Kick-Ass

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The Plight of the Modern Superhero

Kick Ass

Starring:  Aaron Johnson, Christopher Mintz-Plasse

By Tom Bevis

For all the hype Mark Millar gets (you may remember him as the guy who wrote the comic book Wanted, which was adapted to film – remember that disaster?), the comic book Kick-Ass, which many consider to be his peak-performance, is surprisingly poor in quality.  It suffers from a rushed storyline, half-developed characters, and an entire reliance on profanity and ultra-violence to propel the story forward.  Luckily for movie-goers, everything that the comic book did wrong, the film does right.

The film follows the stories of three real-life superheroes (sans the super powers, of course) as they struggle against crime and fight to achieve their own ulterior motives.  The spotlight is cast on Dave Lizewski, a teenager who is credited as the first of these superheroes and in a stroke of brilliance (I can’t type sarcasm, but it’s there) decides to name himself Kick-Ass.  He’s quickly overshadowed, however, both in the public realm and in his own mind by other emerging crime-fighters who are better equipped and more skilled than himself.

The film casts one of the ugliest casts ever assembled, uniting a trio of lackluster young men to lend authenticity as a group of comic-reading loners.  Aaron Johnson, despite his wavering accent throughout the picture, carries himself well and convincingly.  His supporting cast, however, aren’t so lucky.  Christopher Mintz-Plasse, while being a fan favorite from his earlier works, shows a weak performance as he bobs between the McLovin’ the audience wants him to be and the budding sociopath the character wants to be.

And poor Chloe Mortez (remember her from My Name is Earl?) spits profanity like a tobacco-dependent dock worker as she tries out her Clint Eastwood impression in an attempt to look badass.  Unfortunately, her performance is pathetic, mixed with a bit of hilarity, like watching a cat trying to walk on its hind legs.  Nicholas Cage, though, is a different story.  Criticized by many for his flat acting, Cage seems to pick fun of his own methods throughout the picture.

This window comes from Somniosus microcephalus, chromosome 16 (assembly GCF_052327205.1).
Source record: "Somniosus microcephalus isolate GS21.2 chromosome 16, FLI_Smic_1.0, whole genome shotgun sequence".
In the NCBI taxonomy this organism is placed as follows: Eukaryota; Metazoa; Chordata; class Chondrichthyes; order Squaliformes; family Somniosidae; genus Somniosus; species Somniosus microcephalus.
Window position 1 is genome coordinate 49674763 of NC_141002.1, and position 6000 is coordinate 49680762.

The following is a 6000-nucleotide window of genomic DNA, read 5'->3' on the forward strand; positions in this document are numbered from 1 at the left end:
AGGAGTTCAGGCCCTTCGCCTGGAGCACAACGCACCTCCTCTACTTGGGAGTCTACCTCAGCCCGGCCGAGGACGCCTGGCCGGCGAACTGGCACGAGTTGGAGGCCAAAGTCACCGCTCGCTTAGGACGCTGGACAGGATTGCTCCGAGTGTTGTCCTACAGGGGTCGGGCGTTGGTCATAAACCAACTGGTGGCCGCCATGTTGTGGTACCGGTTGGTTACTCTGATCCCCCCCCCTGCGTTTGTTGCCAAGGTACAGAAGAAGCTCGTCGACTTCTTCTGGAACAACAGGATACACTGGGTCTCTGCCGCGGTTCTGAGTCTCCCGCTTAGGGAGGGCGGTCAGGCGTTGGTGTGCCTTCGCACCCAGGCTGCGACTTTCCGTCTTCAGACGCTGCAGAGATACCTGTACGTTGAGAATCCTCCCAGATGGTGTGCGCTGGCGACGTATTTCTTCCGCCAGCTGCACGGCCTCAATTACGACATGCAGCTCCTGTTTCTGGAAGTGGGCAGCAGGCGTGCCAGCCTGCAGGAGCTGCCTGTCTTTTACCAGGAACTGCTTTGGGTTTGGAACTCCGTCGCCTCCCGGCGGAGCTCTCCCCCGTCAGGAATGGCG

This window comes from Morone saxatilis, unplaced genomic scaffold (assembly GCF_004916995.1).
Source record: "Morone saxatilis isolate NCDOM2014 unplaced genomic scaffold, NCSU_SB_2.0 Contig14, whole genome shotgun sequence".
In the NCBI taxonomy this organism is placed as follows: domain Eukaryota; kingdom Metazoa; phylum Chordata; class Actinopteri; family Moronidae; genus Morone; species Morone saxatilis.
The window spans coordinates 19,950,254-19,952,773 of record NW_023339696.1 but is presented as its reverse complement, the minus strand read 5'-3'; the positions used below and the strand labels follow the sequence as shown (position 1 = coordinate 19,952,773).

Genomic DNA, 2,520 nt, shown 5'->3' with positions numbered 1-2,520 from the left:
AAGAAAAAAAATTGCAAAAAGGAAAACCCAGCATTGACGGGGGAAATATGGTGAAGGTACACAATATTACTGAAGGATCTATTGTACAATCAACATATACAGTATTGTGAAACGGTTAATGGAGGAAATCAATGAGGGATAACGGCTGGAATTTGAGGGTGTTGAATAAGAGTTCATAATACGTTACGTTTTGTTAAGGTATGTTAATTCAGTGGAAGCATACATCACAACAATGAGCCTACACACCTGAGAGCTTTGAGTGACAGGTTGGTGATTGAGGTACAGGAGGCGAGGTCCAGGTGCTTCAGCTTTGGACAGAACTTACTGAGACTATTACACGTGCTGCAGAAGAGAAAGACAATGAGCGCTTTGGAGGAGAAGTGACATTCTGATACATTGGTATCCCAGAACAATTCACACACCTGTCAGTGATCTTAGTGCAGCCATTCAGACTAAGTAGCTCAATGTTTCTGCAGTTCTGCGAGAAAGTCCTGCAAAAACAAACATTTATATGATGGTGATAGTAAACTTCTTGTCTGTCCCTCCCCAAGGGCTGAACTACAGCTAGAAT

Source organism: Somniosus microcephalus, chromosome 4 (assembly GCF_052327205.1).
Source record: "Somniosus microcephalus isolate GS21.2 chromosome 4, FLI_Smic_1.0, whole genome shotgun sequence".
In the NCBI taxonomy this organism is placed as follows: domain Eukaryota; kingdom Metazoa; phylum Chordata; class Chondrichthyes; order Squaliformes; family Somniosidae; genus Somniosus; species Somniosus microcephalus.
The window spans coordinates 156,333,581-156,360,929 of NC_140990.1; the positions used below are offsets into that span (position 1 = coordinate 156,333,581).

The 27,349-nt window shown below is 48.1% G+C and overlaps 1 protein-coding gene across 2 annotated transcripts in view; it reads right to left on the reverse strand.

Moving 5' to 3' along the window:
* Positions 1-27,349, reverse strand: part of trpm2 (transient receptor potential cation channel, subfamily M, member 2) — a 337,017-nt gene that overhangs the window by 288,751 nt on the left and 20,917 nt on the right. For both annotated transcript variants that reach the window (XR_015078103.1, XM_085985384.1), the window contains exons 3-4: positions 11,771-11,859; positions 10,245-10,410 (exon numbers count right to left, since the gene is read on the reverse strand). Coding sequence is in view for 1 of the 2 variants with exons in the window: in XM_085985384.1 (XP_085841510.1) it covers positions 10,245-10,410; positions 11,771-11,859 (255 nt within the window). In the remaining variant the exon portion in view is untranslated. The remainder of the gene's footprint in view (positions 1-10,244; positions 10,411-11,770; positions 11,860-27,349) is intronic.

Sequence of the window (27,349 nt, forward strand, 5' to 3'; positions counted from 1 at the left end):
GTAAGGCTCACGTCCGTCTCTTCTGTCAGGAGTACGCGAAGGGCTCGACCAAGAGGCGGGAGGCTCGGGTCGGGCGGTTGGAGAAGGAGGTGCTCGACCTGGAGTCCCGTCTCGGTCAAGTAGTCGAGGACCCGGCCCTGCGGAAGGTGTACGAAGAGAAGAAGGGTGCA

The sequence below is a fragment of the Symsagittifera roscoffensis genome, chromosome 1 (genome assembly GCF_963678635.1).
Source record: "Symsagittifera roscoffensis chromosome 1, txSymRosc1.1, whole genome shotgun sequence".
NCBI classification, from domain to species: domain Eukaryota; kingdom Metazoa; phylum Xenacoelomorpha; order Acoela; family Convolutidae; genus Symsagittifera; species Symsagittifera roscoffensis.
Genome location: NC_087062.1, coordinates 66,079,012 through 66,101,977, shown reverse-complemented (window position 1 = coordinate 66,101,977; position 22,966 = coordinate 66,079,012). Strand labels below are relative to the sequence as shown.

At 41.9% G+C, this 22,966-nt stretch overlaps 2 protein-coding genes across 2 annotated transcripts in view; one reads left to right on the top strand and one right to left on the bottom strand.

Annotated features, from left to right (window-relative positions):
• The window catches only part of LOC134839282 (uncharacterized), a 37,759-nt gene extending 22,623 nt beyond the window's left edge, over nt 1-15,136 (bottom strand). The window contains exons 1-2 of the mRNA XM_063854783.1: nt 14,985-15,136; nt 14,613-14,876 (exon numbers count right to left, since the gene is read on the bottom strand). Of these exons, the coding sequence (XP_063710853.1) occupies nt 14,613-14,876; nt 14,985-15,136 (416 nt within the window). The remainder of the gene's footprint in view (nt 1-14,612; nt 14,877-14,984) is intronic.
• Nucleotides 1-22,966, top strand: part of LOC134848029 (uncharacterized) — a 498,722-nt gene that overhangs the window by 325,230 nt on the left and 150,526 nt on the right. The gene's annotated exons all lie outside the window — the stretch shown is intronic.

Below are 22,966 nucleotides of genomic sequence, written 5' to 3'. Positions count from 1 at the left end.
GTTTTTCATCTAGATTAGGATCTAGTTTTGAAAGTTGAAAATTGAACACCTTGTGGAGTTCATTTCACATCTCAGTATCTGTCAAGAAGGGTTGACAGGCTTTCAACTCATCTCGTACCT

The film’s strongest aspect is its successful plotting and pacing.  The story moves along seamlessly with no struggle as the events weave in and out of one another with ease.  The film doesn’t drag, slow down, or rush through the plot.  The script, written simultaneously as the comic book script, is thick with authenticity and punchy dialog that will be quoted for weeks to come.  Sadly enough, it is dragged down by the thick, poorly-placed profanity that has made the comic book popular among pre-teen boys trying desperately to expand their vocabulary into the wings of vulgarity.

A lot of the fun in watching the movies, though, is catching the onslaught of cultural references.  In one scene, the group of friends leave a multiplex criticizing their choice in movies, as the camera scrolls up to reveal a marquee reading The Spirit 3.  In another scene, Kick-Ass contemplates his death and everything he’ll be missing out on: losing his virginity, learning to drive, and figuring out what the hell was going on in television’s Lost.  This is especially true for fans of comics, as characters compare themselves to various comic book archetypes and build surprisingly effect parallels.

The film’s weakest aspect is its trigger happy use of profanity, but that’s easily ignored for the lighter-minded individual, and the leaps in story, pacing, and entertainment is well worth the sacrifice.  Fans of comic books and the young-adult crowd will be geared toward this film naturally.  The younger crowd will be clamoring to see it for all the blood-packed action, but unless you want your kids trying out new and exciting swear words, you might want to give this choice a second thought.

4/5

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Author: Tom Bevis

Tom Bevis is a ne'er-do-well residing in Southern California where he frequently neglects the variable San Diego climate to spend hours pondering over his PS4 collection struggling to decide what to play. He has recently taken over as lead writer of the indie comic Feral Boy and Gilgamesh, the back catalog of which you can read at feralboyandgilgamesh.com. He also hates writing about himself in the third person.

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